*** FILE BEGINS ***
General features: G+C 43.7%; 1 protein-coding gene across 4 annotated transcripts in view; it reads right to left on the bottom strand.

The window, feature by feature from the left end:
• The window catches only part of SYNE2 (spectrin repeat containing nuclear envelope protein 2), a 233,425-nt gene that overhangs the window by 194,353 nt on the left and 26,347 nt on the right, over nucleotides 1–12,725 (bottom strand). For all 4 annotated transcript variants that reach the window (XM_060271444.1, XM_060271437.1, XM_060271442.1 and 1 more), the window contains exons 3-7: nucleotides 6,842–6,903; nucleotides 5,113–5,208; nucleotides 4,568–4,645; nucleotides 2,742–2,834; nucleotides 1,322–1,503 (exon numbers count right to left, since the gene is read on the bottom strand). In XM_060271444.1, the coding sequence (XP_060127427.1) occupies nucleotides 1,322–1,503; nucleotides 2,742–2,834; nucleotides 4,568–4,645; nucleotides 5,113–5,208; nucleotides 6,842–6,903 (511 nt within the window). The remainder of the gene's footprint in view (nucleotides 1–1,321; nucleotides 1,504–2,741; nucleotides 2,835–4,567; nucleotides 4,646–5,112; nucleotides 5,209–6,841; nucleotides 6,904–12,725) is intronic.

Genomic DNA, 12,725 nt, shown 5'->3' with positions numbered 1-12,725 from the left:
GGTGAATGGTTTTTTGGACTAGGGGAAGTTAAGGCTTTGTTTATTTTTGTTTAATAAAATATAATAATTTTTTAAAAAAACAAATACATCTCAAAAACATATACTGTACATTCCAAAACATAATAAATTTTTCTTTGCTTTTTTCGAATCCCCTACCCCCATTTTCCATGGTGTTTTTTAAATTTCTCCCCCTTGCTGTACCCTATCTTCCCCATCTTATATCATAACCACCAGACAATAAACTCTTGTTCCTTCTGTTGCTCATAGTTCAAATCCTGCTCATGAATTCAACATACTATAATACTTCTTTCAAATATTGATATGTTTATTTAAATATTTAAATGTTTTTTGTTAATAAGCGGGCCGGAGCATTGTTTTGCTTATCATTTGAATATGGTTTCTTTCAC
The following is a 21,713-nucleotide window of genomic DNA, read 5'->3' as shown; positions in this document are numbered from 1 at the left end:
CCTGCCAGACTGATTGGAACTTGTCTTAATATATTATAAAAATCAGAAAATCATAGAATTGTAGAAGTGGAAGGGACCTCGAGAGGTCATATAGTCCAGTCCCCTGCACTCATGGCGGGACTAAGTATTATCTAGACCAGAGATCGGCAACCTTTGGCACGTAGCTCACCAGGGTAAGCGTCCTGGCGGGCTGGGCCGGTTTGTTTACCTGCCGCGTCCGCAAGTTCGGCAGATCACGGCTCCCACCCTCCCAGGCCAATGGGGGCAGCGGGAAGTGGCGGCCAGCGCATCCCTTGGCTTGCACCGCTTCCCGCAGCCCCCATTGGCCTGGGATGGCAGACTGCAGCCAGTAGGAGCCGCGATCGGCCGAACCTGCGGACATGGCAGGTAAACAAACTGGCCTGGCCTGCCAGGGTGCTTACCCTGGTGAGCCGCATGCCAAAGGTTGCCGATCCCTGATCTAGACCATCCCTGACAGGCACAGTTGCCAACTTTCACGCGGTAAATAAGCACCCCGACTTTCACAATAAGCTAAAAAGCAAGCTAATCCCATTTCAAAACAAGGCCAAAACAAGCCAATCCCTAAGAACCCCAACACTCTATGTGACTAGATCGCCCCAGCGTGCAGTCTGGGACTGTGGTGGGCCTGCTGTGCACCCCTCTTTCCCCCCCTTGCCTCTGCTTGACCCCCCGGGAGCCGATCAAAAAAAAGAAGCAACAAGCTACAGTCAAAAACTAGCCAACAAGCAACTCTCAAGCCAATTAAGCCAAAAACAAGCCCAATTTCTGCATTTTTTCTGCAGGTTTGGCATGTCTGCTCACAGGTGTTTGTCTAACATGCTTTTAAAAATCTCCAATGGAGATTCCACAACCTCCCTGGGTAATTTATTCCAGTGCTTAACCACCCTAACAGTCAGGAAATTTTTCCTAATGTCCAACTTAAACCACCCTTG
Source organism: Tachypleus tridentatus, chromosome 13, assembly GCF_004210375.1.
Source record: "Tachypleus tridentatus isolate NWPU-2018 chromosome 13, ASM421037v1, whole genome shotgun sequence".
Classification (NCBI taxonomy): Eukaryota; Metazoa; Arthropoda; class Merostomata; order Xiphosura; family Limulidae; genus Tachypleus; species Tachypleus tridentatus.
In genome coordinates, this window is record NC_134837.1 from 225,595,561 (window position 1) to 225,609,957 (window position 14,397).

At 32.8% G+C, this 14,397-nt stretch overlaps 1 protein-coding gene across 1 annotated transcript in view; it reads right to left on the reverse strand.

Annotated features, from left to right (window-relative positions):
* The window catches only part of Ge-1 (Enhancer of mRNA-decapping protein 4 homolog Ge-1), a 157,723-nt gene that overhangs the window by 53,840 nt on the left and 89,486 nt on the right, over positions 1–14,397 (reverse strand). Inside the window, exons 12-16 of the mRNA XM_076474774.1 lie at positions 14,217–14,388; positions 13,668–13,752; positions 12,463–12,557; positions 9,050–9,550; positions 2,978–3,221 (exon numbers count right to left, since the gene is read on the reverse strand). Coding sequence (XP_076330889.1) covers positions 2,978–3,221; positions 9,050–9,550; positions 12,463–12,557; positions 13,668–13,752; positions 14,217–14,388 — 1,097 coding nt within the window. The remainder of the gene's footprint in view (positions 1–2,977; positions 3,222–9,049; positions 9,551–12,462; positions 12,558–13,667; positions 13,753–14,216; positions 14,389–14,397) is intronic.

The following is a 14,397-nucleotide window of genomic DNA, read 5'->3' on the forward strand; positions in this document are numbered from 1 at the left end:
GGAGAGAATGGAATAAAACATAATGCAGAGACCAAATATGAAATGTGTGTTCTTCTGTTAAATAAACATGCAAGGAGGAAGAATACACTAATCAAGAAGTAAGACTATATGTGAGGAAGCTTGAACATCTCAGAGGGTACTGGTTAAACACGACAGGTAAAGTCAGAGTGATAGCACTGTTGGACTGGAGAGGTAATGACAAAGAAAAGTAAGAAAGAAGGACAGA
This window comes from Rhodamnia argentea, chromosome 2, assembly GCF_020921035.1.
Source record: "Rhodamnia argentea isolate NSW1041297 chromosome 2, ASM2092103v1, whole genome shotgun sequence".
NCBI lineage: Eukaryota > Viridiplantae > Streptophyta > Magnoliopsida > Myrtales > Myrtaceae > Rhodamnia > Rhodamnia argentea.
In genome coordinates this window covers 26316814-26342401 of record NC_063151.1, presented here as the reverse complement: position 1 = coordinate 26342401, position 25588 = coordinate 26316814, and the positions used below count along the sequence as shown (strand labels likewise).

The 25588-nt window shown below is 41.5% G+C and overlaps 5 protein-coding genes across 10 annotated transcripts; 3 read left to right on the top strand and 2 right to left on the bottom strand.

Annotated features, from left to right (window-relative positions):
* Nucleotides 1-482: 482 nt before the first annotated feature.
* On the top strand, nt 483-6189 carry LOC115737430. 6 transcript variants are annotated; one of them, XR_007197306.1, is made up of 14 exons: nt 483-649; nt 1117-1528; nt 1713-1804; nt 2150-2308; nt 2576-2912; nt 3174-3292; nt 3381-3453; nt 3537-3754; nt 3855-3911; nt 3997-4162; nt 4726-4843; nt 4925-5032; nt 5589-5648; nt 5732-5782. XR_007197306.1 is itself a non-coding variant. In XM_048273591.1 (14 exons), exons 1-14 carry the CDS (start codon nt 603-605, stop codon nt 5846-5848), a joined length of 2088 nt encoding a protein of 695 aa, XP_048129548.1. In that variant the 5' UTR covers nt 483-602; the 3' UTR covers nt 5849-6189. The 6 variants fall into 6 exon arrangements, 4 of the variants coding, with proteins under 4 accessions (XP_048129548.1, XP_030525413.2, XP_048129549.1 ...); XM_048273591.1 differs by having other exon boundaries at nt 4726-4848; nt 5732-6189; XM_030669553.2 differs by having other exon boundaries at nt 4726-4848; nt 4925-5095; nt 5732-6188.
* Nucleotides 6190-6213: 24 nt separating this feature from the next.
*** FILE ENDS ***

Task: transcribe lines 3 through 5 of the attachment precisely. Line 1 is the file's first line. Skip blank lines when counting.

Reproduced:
• The window catches only part of SYNE2 (spectrin repeat containing nuclear envelope protein 2), a 233,425-nt gene that overhangs the window by 194,353 nt on the left and 26,347 nt on the right, over nucleotides 1–12,725 (bottom strand). For all 4 annotated transcript variants that reach the window (XM_060271444.1, XM_060271437.1, XM_060271442.1 and 1 more), the window contains exons 3-7: nucleotides 6,842–6,903; nucleotides 5,113–5,208; nucleotides 4,568–4,645; nucleotides 2,742–2,834; nucleotides 1,322–1,503 (exon numbers count right to left, since the gene is read on the bottom strand). In XM_060271444.1, the coding sequence (XP_060127427.1) occupies nucleotides 1,322–1,503; nucleotides 2,742–2,834; nucleotides 4,568–4,645; nucleotides 5,113–5,208; nucleotides 6,842–6,903 (511 nt within the window). The remainder of the gene's footprint in view (nucleotides 1–1,321; nucleotides 1,504–2,741; nucleotides 2,835–4,567; nucleotides 4,646–5,112; nucleotides 5,209–6,841; nucleotides 6,904–12,725) is intronic.

Genomic DNA, 12,725 nt, shown 5'->3' with positions numbered 1-12,725 from the left:
GGTGAATGGTTTTTTGGACTAGGGGAAGTTAAGGCTTTGTTTATTTTTGTTTAATAAAATATAATAATTTTTTAAAAAAACAAATACATCTCAAAAACATATACTGTACATTCCAAAACATAATAAATTTTTCTTTGCTTTTTTCGAATCCCCTACCCCCATTTTCCATGGTGTTTTTTAAATTTCTCCCCCTTGCTGTACCCTATCTTCCCCATCTTATATCATAACCACCAGACAATAAACTCTTGTTCCTTCTGTTGCTCATAGTTCAAATCCTGCTCATGAATTCAACATACTATAATACTTCTTTCAAATATTGATATGTTTATTTAAATATTTAAATGTTTTTTGTTAATAAGCGGGCCGGAGCATTGTTTTGCTTATCATTTGAATATGGTTTCTTTCAC